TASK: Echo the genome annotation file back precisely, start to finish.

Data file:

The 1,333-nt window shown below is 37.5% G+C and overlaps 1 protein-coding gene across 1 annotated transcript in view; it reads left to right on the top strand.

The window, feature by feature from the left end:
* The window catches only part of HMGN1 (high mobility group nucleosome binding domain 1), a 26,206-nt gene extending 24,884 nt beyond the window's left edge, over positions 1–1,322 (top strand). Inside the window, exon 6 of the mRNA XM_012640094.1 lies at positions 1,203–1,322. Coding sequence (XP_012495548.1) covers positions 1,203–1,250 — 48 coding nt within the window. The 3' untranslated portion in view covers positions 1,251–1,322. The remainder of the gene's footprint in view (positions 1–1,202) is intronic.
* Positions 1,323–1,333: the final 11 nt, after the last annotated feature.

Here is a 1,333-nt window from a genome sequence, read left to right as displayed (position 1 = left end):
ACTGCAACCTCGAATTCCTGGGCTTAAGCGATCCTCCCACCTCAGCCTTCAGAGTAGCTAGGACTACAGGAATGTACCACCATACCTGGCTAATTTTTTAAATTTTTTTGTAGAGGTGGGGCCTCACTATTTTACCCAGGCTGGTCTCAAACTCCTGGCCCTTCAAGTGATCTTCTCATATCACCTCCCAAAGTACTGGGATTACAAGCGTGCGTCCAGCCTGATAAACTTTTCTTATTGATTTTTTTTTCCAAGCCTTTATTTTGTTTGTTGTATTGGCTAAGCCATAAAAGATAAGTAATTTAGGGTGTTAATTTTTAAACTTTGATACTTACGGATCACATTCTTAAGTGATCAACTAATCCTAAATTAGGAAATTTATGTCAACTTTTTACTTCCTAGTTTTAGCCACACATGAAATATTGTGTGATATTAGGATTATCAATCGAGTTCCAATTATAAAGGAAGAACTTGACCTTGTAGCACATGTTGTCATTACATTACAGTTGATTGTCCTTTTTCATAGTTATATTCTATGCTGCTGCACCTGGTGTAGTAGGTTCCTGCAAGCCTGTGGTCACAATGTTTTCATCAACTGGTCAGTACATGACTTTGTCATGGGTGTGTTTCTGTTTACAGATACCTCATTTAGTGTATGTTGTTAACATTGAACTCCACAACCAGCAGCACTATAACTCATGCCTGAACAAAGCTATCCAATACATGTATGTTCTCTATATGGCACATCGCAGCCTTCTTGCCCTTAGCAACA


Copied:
The 1,333-nt window shown below is 37.5% G+C and overlaps 1 protein-coding gene across 1 annotated transcript in view; it reads left to right on the top strand.

The window, feature by feature from the left end:
* The window catches only part of HMGN1 (high mobility group nucleosome binding domain 1), a 26,206-nt gene extending 24,884 nt beyond the window's left edge, over positions 1–1,322 (top strand). Inside the window, exon 6 of the mRNA XM_012640094.1 lies at positions 1,203–1,322. Coding sequence (XP_012495548.1) covers positions 1,203–1,250 — 48 coding nt within the window. The 3' untranslated portion in view covers positions 1,251–1,322. The remainder of the gene's footprint in view (positions 1–1,202) is intronic.
* Positions 1,323–1,333: the final 11 nt, after the last annotated feature.

Here is a 1,333-nt window from a genome sequence, read left to right as displayed (position 1 = left end):
ACTGCAACCTCGAATTCCTGGGCTTAAGCGATCCTCCCACCTCAGCCTTCAGAGTAGCTAGGACTACAGGAATGTACCACCATACCTGGCTAATTTTTTAAATTTTTTTGTAGAGGTGGGGCCTCACTATTTTACCCAGGCTGGTCTCAAACTCCTGGCCCTTCAAGTGATCTTCTCATATCACCTCCCAAAGTACTGGGATTACAAGCGTGCGTCCAGCCTGATAAACTTTTCTTATTGATTTTTTTTTCCAAGCCTTTATTTTGTTTGTTGTATTGGCTAAGCCATAAAAGATAAGTAATTTAGGGTGTTAATTTTTAAACTTTGATACTTACGGATCACATTCTTAAGTGATCAACTAATCCTAAATTAGGAAATTTATGTCAACTTTTTACTTCCTAGTTTTAGCCACACATGAAATATTGTGTGATATTAGGATTATCAATCGAGTTCCAATTATAAAGGAAGAACTTGACCTTGTAGCACATGTTGTCATTACATTACAGTTGATTGTCCTTTTTCATAGTTATATTCTATGCTGCTGCACCTGGTGTAGTAGGTTCCTGCAAGCCTGTGGTCACAATGTTTTCATCAACTGGTCAGTACATGACTTTGTCATGGGTGTGTTTCTGTTTACAGATACCTCATTTAGTGTATGTTGTTAACATTGAACTCCACAACCAGCAGCACTATAACTCATGCCTGAACAAAGCTATCCAATACATGTATGTTCTCTATATGGCACATCGCAGCCTTCTTGCCCTTAGCAACA